- then state in this re-raised grievance 1. This grievance is against x (managers name) 2. This grievance is about the harassing and bullying behaviour experienced and upheld on the (date) by (names of the panel/managers responding. 3. is in addition to the grievance component (ideally numbered in your original submission or quote) 'I am willing and able to take on additional tasks' that was specifically addressed in the outcome of the upheld grievance on the (date). 4. I wish sanctions and actions to be taken on the following components as follows:

(eg)
1. Withdrawal of Management support
- appropriate target setting, clear definition of scope of role, and appropriate management communication in a series of monthly meetings also attended by HR
2. Denial of access to training
- attendance and time away given to attend.. ...
3. Lack of access to development roles and opportunities
Manager must work with me, with HR approval to discuss routes into promotion positions

etc etc

(then do that!).

This sounds like a 'pat her on the head, and she'll go away (the 'toss a biscuit' solution) don't wear it. I bet this was sent to you/written by the manager the grievance is against and if so they clearly don't understand the gravity or legal implications of your manager being such a tool.

If the next level up is sensible, they will pick this up immediately, and think the manager is a total tool for ignoraing the substance of the grievance and thereby increasing the legal exposure of the company. - if they are crap and in cohoots, you will have an easy and painless win at tribunal, but the mgr will probably get a swift and sharp kick in the nuts from the HR director before you get there.

(Don't panic about tribunals etc btw - many people go to them and continue work perfectly happily the moral highground here is that you have been reasonable and it is the managers/grievance hearing people who have screwed up).

Heroine Wed 05-Jan-11 23:48:38

btw if your manager wants to get rid of your for capability reasons, bullying is not the way to do it - its expensive, cowardly and counterproductive - you have an appraisal system, and a verbal, written warning, dismissal approach no doubt (and probably performance management guidelines that state EXACTLY how to manage poor performance) and if he hasn't followed these you can reasonably assume your performance is not the issue - if it is, and he should have followed those procedures he is at fault not you anyway - how can you improve if you had no idea that you weren't performing!...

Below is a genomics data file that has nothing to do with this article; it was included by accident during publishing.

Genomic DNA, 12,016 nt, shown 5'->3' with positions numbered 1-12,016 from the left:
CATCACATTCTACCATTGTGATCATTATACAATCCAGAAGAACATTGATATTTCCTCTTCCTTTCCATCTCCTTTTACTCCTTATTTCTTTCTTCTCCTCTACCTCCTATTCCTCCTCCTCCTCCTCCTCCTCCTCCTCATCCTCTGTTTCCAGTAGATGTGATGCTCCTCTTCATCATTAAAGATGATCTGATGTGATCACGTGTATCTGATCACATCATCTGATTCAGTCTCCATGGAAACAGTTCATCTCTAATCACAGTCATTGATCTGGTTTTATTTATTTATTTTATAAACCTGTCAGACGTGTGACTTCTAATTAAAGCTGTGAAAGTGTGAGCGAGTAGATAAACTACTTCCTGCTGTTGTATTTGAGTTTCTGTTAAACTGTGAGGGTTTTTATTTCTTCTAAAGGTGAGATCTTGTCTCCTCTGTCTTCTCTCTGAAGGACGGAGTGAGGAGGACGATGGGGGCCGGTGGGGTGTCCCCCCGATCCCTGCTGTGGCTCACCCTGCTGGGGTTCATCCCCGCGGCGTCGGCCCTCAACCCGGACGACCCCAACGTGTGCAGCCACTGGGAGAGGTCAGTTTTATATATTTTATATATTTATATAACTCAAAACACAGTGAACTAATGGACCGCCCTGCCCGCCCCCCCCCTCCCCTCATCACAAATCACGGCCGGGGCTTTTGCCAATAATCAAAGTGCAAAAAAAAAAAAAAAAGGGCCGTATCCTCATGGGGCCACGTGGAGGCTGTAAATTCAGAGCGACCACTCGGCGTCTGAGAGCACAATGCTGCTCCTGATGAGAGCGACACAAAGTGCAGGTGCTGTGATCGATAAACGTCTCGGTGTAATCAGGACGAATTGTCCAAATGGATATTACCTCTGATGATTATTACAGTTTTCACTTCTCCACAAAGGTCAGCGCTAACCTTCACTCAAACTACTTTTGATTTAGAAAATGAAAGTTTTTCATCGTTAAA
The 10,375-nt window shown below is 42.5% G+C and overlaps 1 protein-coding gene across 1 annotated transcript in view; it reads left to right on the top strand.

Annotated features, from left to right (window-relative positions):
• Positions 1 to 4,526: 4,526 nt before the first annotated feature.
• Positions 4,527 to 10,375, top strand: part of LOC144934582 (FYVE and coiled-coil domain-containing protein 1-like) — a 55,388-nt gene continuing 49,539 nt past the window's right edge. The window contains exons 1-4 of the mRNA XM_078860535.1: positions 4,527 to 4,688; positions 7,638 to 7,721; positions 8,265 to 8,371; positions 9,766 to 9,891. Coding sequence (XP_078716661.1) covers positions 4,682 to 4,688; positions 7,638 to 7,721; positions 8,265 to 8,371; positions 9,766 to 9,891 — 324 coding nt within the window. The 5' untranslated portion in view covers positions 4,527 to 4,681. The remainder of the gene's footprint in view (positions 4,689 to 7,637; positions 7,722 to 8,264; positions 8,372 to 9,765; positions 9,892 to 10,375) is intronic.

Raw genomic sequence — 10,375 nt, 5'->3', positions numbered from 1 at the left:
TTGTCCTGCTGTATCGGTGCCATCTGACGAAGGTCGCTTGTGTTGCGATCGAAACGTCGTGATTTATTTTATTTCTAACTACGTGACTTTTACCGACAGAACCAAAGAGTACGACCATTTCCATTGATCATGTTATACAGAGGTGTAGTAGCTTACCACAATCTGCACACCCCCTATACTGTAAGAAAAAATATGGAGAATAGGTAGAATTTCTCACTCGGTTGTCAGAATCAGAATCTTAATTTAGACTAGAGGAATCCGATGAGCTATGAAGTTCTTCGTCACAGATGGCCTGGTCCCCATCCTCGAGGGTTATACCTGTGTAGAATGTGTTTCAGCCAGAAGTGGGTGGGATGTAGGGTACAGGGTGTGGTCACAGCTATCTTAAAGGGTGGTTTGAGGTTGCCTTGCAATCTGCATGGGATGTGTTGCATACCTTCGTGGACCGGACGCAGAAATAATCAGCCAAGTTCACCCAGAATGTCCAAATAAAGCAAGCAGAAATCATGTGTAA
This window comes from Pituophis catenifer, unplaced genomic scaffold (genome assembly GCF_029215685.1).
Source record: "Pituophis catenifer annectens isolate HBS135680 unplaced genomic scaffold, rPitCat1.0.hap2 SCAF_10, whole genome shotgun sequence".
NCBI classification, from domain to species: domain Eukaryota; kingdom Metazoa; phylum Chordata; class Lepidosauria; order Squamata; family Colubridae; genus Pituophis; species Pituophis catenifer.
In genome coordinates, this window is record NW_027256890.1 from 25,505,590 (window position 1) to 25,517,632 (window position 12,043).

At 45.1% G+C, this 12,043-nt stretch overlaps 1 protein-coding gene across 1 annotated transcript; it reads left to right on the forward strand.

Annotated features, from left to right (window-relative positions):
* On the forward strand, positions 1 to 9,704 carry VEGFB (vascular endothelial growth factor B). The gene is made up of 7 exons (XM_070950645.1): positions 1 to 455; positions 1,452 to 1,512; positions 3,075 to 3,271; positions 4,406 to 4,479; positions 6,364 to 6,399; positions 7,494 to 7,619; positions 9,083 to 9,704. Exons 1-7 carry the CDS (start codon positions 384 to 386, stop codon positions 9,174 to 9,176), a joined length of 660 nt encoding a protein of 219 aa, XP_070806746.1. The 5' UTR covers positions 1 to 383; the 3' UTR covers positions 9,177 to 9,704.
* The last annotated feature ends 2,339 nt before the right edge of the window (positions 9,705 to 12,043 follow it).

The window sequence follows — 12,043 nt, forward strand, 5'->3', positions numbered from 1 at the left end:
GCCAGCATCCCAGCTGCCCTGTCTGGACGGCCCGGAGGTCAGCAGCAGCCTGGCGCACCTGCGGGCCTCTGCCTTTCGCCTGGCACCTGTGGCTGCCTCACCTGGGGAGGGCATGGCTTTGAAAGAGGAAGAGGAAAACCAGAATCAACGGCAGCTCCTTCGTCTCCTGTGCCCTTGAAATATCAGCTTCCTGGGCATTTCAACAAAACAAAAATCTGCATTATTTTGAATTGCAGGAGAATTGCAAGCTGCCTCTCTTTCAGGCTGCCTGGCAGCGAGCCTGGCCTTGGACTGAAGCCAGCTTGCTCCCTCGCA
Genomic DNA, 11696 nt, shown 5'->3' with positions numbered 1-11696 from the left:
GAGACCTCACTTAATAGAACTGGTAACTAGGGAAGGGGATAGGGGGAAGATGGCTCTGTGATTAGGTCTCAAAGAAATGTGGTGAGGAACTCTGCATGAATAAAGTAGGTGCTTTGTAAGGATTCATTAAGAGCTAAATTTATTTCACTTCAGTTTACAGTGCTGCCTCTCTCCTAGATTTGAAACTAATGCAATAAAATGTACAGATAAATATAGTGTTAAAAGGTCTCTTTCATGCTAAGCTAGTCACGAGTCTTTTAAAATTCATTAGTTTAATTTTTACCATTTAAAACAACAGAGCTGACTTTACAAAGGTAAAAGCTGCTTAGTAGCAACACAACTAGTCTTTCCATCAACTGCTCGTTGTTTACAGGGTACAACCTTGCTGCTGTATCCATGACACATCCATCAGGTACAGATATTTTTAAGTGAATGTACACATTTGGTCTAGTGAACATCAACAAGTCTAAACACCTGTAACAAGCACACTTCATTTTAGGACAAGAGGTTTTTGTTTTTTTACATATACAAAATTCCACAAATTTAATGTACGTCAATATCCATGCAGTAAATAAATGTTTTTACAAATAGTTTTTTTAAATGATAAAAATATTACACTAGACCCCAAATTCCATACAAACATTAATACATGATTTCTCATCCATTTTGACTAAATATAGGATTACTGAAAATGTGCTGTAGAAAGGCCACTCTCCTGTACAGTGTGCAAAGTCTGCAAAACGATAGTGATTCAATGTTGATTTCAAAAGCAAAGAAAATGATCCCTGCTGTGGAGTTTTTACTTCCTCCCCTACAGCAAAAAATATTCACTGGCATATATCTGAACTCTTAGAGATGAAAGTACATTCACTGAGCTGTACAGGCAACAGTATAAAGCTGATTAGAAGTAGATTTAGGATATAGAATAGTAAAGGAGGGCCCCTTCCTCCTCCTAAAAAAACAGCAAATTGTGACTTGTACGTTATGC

I would guess this is either incompetence (if you are being forgiving) or direct harassement - both of which you should feel no sadness about - it usually means a) you have more integrity than you think and it shows more than you think and b) you unsettle him because you can see through him. Being harassed is no bigger signal that your manager has recognised your ability!

Heroine Wed 05-Jan-11 23:50:33

oh yes and get union support if you haven't already.. they wil be invaluable in determining a rute through this (obviously my advice above may not relate as well as I might think to you).

flowery Thu 06-Jan-11 09:43:54

Hi Oblomov

I agree with Squiffy, write back asking how they intend to address your specific concerns.

However in answer to your question about whether it's your responsibility to come up with what you want, I actually think to an extent it is. It's fair enough if someone raises a grievance to ask them to state what outcome they actually want, so while you should write asking how they plan to address your concerns, you should also give some thought to what you would like them to do.

If you want some 'sanctions' placed on your manager as Heroine suggests, think about what you would like those to be.

Heroine I have to say I am concerned at some of your advice. You say if on appealing the grievance Oblomov doesn't get any change in the outcome, she will have an 'easy and painless win at tribunal'. I think that's an incredibly irresponsible thing to say anyway, given your very very limited knowledge of Oblomov's case (unless you have been in touch with her privately) but especially when you do not give any indication what legal claim you think she has so clearly. What law do you think will have been broken if her employer don't place sanctions on her manager?

You also say 'If you get to tribunal with an upheld grievance but a seemingly irrelevant action/sanction it will be automatically unfair.' What will? Again, what claim do you think will be so easily won?

Heroine Thu 06-Jan-11 11:26:15

An ET should judge quickly that if a grievance has been raised about bullying and harassment as this seems, yet the result seems to point to the greivance being misinterpreted as being only about a desire for more challenging tasks only, it will be easy to demonstrate that the substantive components of the original grievance have not been adequately of fairly considered. If the panel want to dismiss the substance and drive of the original grievance they must staate their reasoning and justification for doing so - and this would contradict the 'upheld' verdict, so I think they are pretty stuffed on whether the grievance has been fairly considered.

I don't have detail, but I do know that ETs are very intolerant of employers messing employees around and performing wholly inadequate dismissals of serious allegations.

I'm not saying a 'win' will generate massive compensation am saying that i would expect that they would very heavily criticise an HR department who returned that response to an unpheld grievance about bullying and harassment.

flowery Thu 06-Jan-11 11:32:59